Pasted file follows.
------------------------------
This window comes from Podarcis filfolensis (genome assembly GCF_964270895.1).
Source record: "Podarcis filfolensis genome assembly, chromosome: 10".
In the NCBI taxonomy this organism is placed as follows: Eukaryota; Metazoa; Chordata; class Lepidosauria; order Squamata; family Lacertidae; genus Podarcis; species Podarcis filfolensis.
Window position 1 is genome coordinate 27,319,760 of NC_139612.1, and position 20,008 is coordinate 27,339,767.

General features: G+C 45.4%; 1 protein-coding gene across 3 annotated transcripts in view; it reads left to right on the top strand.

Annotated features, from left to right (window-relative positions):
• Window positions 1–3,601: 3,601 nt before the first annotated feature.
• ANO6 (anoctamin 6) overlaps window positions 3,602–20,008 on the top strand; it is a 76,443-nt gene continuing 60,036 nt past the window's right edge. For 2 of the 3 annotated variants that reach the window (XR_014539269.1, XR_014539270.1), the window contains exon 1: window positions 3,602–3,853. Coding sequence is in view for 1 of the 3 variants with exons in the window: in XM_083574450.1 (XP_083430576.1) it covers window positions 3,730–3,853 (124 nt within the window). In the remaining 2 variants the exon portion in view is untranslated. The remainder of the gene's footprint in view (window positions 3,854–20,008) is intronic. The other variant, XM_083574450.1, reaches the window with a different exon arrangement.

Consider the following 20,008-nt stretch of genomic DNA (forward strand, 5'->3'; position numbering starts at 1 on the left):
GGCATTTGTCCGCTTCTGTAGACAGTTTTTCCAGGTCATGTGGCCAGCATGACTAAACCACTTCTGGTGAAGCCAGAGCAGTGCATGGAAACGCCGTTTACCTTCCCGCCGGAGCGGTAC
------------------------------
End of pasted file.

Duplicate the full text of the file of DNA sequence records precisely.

This window comes from Podarcis filfolensis (genome assembly GCF_964270895.1).
Source record: "Podarcis filfolensis genome assembly, chromosome: 10".
In the NCBI taxonomy this organism is placed as follows: Eukaryota; Metazoa; Chordata; class Lepidosauria; order Squamata; family Lacertidae; genus Podarcis; species Podarcis filfolensis.
Window position 1 is genome coordinate 27,319,760 of NC_139612.1, and position 20,008 is coordinate 27,339,767.

General features: G+C 45.4%; 1 protein-coding gene across 3 annotated transcripts in view; it reads left to right on the top strand.

Annotated features, from left to right (window-relative positions):
• Window positions 1–3,601: 3,601 nt before the first annotated feature.
• ANO6 (anoctamin 6) overlaps window positions 3,602–20,008 on the top strand; it is a 76,443-nt gene continuing 60,036 nt past the window's right edge. For 2 of the 3 annotated variants that reach the window (XR_014539269.1, XR_014539270.1), the window contains exon 1: window positions 3,602–3,853. Coding sequence is in view for 1 of the 3 variants with exons in the window: in XM_083574450.1 (XP_083430576.1) it covers window positions 3,730–3,853 (124 nt within the window). In the remaining 2 variants the exon portion in view is untranslated. The remainder of the gene's footprint in view (window positions 3,854–20,008) is intronic. The other variant, XM_083574450.1, reaches the window with a different exon arrangement.

Consider the following 20,008-nt stretch of genomic DNA (forward strand, 5'->3'; position numbering starts at 1 on the left):
GGCATTTGTCCGCTTCTGTAGACAGTTTTTCCAGGTCATGTGGCCAGCATGACTAAACCACTTCTGGTGAAGCCAGAGCAGTGCATGGAAACGCCGTTTACCTTCCCGCCGGAGCGGTAC